Francisco Mejia’s run with the big league club at Spring Training came to an end on March 12th, as he was optioned to Triple-A Columbus. The intent of shipping him out was to accelerate his return to the majors.
The team’s top prospect is currently blocked by two of the game’s best defensive catchers in Yan Gomes and Roberto Perez, but Manager Terry Francona and the rest of the organization want Mejia’s bat in the lineup as soon as possible.
“We wanted to reinforce that this is by no means an indictment on his catching,” Francona said Monday. “If anything, we were really pleased with his progression. We just told him ‘Look, we have Perez and Gomes. Do the math.’ He’s such an advanced hitter that if he’s able to play another position, and then there’s an injury or something, he could find himself not only in the big leagues or playing.”
With an outfield in search of a right-handed bat to spell a starting group of all lefties, the 22-year-old switch-hitter could certainly prove as the best bat available. His capability to play the position will be seen in the coming weeks.
Mejia certainly has the arm to play right, projecting a 70/double-plus arm from behind the dish, but his range could prove an issue. As a catcher, Mejia projects just 45 as a fielder and 40 raw speed on the basepaths. Will he have the range to play regularly in the outfield?
While the arm projects to be effective as a right fielder, Progressive Field generally plays well to hitters going to right-field, indicated by 100+ park factors for left-handed hitters (100 indicates league average offense).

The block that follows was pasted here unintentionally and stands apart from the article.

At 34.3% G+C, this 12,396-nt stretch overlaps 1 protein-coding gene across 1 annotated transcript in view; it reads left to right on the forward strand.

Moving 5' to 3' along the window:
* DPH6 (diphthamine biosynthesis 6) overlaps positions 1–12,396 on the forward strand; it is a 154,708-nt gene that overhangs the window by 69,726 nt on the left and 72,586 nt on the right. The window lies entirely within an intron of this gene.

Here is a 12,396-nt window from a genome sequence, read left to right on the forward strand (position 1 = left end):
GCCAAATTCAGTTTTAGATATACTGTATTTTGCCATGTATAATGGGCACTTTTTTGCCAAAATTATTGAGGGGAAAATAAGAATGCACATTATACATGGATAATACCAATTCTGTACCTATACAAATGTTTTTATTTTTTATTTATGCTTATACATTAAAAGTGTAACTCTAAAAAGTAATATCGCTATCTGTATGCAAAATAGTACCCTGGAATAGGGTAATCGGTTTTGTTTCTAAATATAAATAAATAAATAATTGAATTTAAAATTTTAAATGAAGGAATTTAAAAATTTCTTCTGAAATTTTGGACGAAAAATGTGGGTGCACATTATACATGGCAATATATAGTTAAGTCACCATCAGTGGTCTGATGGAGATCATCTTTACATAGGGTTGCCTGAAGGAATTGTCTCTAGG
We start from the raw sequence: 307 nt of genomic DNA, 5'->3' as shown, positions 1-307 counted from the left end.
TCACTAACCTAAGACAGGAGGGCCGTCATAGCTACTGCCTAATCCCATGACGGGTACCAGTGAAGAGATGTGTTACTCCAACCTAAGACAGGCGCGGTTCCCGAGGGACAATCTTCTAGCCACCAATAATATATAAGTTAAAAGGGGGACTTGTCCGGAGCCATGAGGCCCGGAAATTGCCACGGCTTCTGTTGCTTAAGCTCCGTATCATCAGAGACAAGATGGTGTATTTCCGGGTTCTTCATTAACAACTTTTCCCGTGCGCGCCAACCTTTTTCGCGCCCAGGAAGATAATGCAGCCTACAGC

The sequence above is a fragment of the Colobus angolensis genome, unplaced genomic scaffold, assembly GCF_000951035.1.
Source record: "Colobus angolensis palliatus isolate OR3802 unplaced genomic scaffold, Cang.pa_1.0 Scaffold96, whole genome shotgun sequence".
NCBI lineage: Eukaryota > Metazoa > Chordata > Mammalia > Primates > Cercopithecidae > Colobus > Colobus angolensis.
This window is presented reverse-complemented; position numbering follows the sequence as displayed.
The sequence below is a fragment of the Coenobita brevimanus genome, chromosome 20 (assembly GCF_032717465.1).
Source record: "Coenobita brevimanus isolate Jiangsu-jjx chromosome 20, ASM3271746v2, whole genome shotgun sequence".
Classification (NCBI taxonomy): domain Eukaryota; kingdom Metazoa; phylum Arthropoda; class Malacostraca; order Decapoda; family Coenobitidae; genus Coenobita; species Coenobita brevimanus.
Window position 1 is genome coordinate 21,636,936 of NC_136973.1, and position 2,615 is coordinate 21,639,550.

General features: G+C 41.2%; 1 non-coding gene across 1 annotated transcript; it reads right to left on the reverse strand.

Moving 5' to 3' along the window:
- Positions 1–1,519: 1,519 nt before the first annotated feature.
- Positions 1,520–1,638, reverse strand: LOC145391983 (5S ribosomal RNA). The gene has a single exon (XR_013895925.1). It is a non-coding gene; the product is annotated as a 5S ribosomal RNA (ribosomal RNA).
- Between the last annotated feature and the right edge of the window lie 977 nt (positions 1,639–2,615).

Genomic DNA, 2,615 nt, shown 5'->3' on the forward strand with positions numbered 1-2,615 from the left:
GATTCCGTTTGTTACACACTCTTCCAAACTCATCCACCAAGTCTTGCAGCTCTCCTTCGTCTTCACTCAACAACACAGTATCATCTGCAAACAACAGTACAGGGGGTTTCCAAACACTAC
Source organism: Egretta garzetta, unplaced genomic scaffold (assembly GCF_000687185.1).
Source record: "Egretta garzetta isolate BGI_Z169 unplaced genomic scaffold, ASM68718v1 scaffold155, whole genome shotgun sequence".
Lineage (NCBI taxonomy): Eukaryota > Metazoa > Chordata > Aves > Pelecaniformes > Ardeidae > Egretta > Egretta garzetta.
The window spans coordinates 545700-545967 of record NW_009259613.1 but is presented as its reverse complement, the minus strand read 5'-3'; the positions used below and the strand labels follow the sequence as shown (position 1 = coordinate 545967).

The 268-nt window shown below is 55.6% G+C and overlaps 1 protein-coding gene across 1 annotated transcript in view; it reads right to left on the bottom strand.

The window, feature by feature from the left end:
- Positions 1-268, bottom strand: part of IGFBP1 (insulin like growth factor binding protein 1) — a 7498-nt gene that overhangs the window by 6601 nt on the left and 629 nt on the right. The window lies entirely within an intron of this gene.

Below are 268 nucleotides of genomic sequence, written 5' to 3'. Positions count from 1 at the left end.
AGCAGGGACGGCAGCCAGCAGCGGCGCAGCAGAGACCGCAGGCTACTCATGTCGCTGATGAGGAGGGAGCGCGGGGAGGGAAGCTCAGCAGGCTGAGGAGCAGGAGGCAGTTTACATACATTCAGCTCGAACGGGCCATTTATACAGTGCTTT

A spacious right field could be troublesome for the less fleet-of-foot, though it could be offset by the incredibly rangy Bradley Zimmer in center.
Not to mention Fangraphs/The Athletic’s Travis Sawchick pointing out that the Indians should consider adding hitting at the expense of fielding. Sawchick notes that plays at every position but left field and third base have decreased each year since 2014 because of the rising HR and K rates, making it more beneficial to err on the side of offense.
That would indicate Mejia.
Despite an actual uptick in left field plays, the position saw just around 6,000 plays in 2017, the least of any position in the majors. A big arm would not hurt in left field, especially with the mini-monster playing up double numbers for righties and lefties alike.
Michael Brantley’s arm and ability to play the left field wall has proven an asset in recent years, but therein lies another issue in itself. Brantley.
When healthy, the All-Star should be penciled into the Indians lineup each day and is not a candidate for a platoon. That fleeting health could bode well for Mejia should he make strides at the position, but is not best case for the team.
Lonnie Chisenhall saw a jump in production against lefties in 2016, again when healthy. There is no immediate need to move off of the lefty in right field, especially in favor of a player who is learning the position.
Melvin Upton Jr. and Rajai Davis have each performed well in Spring Training, with the former still the leader in the clubhouse to be the fourth outfielder when camp breaks. Brandon Guyer’s recovery will influence the position as well.
Prior to his 50-game hit streak in A-Ball during the 2016 season, Mejia was benched on multiple occasions for a lack of hustle. Word out of the farm system is that the prospect has curbed any possible effort issues in the season since, but would obviously not be tolerated at the major league level, especially as Francona preached ‘winning baseball’ towards Yandy Diaz recently.
It would be difficult to point the finger at Mejia at this point anyway, given that he has already made the effort to try third base, and is making another switch.
“I don’t know how excited he was to play third base,” Francona added. “If you want to be a full-time catcher, we’ll back you 100 percent, but when he laid it out for him there, he was like ‘No, I need to do this.’”
Mejia has also shown great growth behind the plate, despite not yet being at the level of Gomes and Perez. The ability to learn the game’s toughest position psychologically shows obvious mental aptitude, making it easier to believe he could handle the corner outfield, which resides towards the bottom of the defensive hierarchy.